Eat. it may be a literal word but the image displayed actually brings a new depth to a standard practice we incorporate into our lives everyday day for survival. Eating is one of the behaviors that spans all cultures in our world. As humans we have social constructs and associated disorders relating to this behavior. “…Images are not static representations of objects but are active sites in processes of Communication.”(Finn, 1) The initial reaction to this piece of work was comforting to me as a reminder, because on caffeine filled and over scheduled days many of us do skip a meal more often than not.
“Images have immediate, affective, and even universal communicative values that words do not.”(Finn,7). After seeing it truly and taking the picture, other questions come to light; the actual piece itself is full of a myriad of potential “signs” that jumped out at me when assessed the picture with an intent to define it as a cultural artifact.Through brief structural analysis of the image it almost seems as if it is a big red button, calling attention to the action but not necessarily intending for the button to be pushed. Does the piece display any signs to you? Does it make you feel hungry or question your latest consumptions; in all areas of life rather than just your last meal?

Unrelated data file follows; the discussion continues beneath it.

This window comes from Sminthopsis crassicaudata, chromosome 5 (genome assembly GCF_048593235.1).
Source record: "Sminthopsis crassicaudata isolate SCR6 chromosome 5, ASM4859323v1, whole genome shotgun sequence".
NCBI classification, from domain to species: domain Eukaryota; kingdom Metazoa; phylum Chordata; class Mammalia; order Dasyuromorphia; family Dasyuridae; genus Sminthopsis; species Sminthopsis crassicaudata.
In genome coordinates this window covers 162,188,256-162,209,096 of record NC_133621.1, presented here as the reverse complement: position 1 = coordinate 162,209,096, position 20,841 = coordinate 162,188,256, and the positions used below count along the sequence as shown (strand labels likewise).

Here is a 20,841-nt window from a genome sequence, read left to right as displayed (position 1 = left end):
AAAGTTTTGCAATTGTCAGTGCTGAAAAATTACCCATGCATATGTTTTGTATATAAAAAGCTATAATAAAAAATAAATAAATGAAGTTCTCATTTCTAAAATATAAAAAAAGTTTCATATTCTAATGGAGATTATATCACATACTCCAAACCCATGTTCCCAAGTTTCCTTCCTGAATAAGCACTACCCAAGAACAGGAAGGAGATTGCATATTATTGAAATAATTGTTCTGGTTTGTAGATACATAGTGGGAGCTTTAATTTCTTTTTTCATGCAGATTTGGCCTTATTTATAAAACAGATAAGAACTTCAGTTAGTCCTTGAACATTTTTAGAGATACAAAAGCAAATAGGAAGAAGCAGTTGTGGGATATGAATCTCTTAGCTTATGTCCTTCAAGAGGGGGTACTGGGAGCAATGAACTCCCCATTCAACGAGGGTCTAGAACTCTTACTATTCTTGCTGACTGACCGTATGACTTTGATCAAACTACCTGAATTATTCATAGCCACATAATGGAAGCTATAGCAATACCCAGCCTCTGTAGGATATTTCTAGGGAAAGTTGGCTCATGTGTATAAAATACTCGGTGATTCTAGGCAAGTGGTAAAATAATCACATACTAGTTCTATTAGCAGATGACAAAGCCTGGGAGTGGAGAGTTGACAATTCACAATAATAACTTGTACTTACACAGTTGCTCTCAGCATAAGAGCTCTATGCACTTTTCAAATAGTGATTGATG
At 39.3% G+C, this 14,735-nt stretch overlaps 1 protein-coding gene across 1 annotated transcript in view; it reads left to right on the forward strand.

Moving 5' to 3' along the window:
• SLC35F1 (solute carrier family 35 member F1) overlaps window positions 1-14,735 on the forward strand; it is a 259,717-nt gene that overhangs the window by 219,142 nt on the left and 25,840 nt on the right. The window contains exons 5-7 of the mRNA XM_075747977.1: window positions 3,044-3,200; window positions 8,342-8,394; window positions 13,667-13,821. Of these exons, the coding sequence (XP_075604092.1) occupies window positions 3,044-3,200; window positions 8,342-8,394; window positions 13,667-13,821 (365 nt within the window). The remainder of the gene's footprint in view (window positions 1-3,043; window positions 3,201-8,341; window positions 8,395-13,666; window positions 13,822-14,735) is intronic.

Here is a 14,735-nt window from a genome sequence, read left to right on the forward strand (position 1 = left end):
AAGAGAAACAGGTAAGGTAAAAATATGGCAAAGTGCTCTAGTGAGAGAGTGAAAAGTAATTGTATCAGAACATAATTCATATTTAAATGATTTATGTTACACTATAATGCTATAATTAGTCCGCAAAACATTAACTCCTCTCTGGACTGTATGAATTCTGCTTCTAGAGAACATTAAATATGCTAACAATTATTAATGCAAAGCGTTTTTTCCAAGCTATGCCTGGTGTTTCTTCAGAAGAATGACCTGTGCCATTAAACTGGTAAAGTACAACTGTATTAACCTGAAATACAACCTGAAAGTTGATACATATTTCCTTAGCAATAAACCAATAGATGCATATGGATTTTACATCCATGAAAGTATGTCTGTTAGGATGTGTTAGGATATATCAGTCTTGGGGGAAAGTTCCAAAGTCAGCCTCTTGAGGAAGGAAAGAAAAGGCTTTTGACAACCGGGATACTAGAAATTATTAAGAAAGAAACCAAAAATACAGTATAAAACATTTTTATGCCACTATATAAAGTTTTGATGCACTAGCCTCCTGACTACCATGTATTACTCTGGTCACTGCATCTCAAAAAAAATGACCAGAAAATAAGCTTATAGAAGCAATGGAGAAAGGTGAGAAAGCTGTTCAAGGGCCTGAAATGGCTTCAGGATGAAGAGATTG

I often find myself settling in for a long stretch of work on my laptop in the Java’s attached to the Wallace center. The environment comforts me in its capacity; the space is usually always filled with people collaborating or working solo, a full staff and a great playlist in the background; while it does not seem like an inherent place of focus it offers my mind a place to wander when it needs a short break from what I am working on and more visuals to consume or people to interact with in my process.
I like to think of Java’s as a cultural hub both in the rochester community and RIT. “Culture is multiple and mutable”(Finn, 1) With its melting pot style of art, music, events and people the coffee shop is a great forum to identify the fundamental basis of American culture, wherein diversity we thrive. I find myself thinking that, in a sense, we are all students and scholars of the visual just by participating in the human experience.